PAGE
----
Sep 12 12:19:24 live1 tsswitch_realstream1[2455]: * 2022/09/12 12:19:24 - receive timeout, switching to next plugin (#1 to #2)
Sep 12 12:19:24 live1 tsswitch_realstream2[2455]: * 2022/09/12 12:19:24 - receive timeout, switching to next plugin (#1 to #2)
Sep 12 12:19:26 live1 tsswitch_realstream1[2455]: * 2022/09/12 12:19:26 - receive timeout, switching to next plugin (#1 to #2)
Sep 12 12:19:26 live1 tsswitch_realstream2[2455]: * 2022/09/12 12:19:26 - receive timeout, switching to next plugin (#1 to #2)
Sep 12 12:19:28 live1 tsswitch_realstream1[2455]: * 2022/09/12 12:19:28 - receive timeout, switching to next plugin (#1 to #2)
Sep 12 12:19:28 live1 tsswitch_realstream2[2455]: * 2022/09/12 12:19:28 - receive timeout, switching to next plugin (#1 to #2)
Sep 12 12:19:30 live1 tsswitch_realstream1[2455]: * 2022/09/12 12:19:30 - receive timeout, switching to next plugin (#1 to #2)
Sep 12 12:19:30 live1 tsswitch_realstream2[2455]: * 2022/09/12 12:19:30 - receive timeout, switching to next plugin (#1 to #2)
Sep 12 12:19:32 live1 tsswitch_realstream1[2455]: * 2022/09/12 12:19:32 - receive timeout, switching to next plugin (#1 to #2)
Sep 12 12:19:32 live1 tsswitch_realstream2[2455]: * 2022/09/12 12:19:32 - receive timeout, switching to next plugin (#1 to #2)

This actually DID fixed itself: the tsswitch loop eventually stopped, and the stream was graciously recovered. But yesterday's loop kept stuck forever, disregaring the input streams status. And that previous run also recovered itself some days ago: just yesterday kept stuck, and not "every time there's some error".

So... it's hard to diagnose. I had hope the "low bitrate" example would lead to an easier to debug situation.

I believe the last logs indicate something like timeout #1, then recovered before starting #2, then timeout #1 again in a loop. And this time, we're talking about a real 1080p ~5Mbps stream, sent remotely by a third party.

I'll keep it running for days, and let you know if something new happens.

Thank you.

Created at 2 weeks ago
issue comment
tsswitch: strange switching order

The first problem is a false impression from successive verbose messages such as "switching to next plugin (# 0 to # 1)", with always the same switch, here "# 0 to # 1". You use option --primary-input 0, meaning that the primary plugin is never stopped and whenever a packet arrives from it, if the current plugin is another one, we immediately switch back to the primary plugin. But there is no verbose message to say that we switched back. So, the two successive switching on timeout "(# 0 to # 1)" were in fact separated by a switch back to the primary plugin # 0 because of a packet arriving from it.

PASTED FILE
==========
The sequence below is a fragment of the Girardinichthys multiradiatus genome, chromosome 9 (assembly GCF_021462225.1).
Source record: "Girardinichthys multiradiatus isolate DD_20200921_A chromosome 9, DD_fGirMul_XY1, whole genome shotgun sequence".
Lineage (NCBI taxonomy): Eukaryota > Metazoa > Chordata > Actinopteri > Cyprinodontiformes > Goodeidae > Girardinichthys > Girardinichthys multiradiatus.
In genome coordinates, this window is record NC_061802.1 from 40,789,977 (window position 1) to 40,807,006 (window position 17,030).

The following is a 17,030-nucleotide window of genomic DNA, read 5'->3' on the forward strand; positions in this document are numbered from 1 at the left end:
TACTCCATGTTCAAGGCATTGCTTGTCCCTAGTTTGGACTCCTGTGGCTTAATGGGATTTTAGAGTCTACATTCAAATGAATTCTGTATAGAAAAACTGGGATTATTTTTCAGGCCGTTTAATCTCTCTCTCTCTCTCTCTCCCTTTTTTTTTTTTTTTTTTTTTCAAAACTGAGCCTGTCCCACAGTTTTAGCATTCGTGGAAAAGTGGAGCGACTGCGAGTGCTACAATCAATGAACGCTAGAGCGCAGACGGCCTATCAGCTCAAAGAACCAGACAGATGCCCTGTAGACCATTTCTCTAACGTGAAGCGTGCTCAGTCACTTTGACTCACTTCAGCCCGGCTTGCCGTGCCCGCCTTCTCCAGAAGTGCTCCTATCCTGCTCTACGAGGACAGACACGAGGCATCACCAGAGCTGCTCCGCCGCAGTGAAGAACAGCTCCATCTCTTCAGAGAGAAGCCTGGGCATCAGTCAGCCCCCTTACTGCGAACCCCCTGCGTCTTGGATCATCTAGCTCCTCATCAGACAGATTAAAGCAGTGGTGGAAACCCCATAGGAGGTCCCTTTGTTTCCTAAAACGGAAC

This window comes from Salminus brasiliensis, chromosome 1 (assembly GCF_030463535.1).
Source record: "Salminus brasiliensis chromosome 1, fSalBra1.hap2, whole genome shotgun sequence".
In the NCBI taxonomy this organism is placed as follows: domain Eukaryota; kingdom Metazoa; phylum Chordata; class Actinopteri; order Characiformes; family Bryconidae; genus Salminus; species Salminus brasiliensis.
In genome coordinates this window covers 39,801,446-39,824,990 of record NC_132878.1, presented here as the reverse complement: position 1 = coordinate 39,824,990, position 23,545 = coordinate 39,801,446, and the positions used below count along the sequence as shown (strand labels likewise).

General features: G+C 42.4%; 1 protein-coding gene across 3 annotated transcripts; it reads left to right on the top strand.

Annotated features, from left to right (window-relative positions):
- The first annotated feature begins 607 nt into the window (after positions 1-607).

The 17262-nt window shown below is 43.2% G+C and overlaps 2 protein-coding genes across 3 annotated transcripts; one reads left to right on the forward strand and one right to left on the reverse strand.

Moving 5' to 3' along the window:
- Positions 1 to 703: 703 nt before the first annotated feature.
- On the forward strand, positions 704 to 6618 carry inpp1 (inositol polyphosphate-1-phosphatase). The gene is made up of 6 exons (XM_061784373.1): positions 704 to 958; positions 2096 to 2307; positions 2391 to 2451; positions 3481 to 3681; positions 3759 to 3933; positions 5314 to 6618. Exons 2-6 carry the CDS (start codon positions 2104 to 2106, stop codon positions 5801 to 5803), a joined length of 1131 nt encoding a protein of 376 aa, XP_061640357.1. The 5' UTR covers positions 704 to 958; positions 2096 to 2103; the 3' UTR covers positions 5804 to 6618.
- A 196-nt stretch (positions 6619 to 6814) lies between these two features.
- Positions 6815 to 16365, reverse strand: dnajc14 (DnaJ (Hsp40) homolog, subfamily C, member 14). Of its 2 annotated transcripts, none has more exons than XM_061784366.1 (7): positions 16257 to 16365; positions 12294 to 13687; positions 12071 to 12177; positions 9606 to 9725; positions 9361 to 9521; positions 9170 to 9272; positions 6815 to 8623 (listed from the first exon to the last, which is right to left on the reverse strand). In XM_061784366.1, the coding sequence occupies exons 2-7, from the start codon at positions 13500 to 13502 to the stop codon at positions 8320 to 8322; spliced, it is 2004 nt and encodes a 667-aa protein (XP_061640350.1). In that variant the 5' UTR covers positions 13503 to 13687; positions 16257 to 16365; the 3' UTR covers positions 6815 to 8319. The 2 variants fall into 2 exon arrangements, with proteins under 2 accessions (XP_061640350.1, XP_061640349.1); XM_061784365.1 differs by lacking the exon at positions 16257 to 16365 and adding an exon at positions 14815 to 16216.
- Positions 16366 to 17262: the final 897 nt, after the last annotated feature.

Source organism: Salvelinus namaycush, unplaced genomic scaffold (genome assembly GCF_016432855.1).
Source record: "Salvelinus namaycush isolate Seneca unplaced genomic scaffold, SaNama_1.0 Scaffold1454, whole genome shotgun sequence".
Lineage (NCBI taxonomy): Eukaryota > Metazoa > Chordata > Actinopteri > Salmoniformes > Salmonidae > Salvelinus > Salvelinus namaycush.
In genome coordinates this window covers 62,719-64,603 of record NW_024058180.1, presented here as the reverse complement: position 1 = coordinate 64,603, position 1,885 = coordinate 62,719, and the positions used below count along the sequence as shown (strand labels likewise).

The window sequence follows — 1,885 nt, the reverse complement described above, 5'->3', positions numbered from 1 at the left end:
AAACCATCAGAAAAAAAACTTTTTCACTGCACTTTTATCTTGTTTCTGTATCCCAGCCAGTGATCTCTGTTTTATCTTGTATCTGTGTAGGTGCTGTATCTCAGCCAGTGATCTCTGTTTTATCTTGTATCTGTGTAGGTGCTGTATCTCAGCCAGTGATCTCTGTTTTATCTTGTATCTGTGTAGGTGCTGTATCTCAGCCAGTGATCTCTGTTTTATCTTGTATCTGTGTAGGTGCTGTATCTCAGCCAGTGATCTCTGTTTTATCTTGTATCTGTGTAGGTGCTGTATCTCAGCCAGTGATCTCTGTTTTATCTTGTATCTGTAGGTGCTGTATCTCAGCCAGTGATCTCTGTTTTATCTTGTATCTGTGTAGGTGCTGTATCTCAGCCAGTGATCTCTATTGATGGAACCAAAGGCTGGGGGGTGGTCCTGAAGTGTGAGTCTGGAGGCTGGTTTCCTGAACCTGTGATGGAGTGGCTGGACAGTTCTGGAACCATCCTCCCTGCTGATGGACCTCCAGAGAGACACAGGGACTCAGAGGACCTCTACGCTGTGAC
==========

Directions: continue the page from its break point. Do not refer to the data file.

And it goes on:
I see. If that's the case, I believe --fast-switch should change that. But I saw somewhere an open issue regarding --fast-switch and --infinity, so I decided to use only --infinity.

The absence of verbose message at that point was due to the same reason I explained in https://github.com/tsduck/tsduck/issues/1051: I do not like the idea of logging a verbose message while the mutex is held. Anyway, since it creates trouble in the users mind, I added it. In case of performance issue, just omit the --verbose option.

Very well.

The second problem is due to the fact that, sometimes, not always (why?), the ffmpeg process takes a long time to die when killed, for some reason I ignore.

Not sure, but probably can be handled with SIGKILL. Will take a look at it.

I do not know exactly what this type of ffmpeg does (what is the testsrc input?) but it produces packets at a very very slow bitrate. The default reception timeout (2 seconds) is too small in that case.

I figured that out (the bitrate/timeout situation), but let it fail anyway, so I could reproduce the issue I've seen with real streams. But I can explain that ffmpeg command.

  • -f lafvi as input means "use the lavfi decoder". lavfi refers to Lib AV Filter, which is the component from the whole "libav" collection of libraries used for audio and video filtering. In the case of the ffmpeg command line, it's tipically used when you utilize the -filter_complex flag, as well as the -vf ("video filter") and -af ("audio filter") flags. But it also has the ability to generate streams using the filter library, by means of working as a "decoder" or "demuxer" (not entirely sure which one), which is the case in the example before. So, when you use -f lavfi, you can later pass it -i "filter_syntax_here".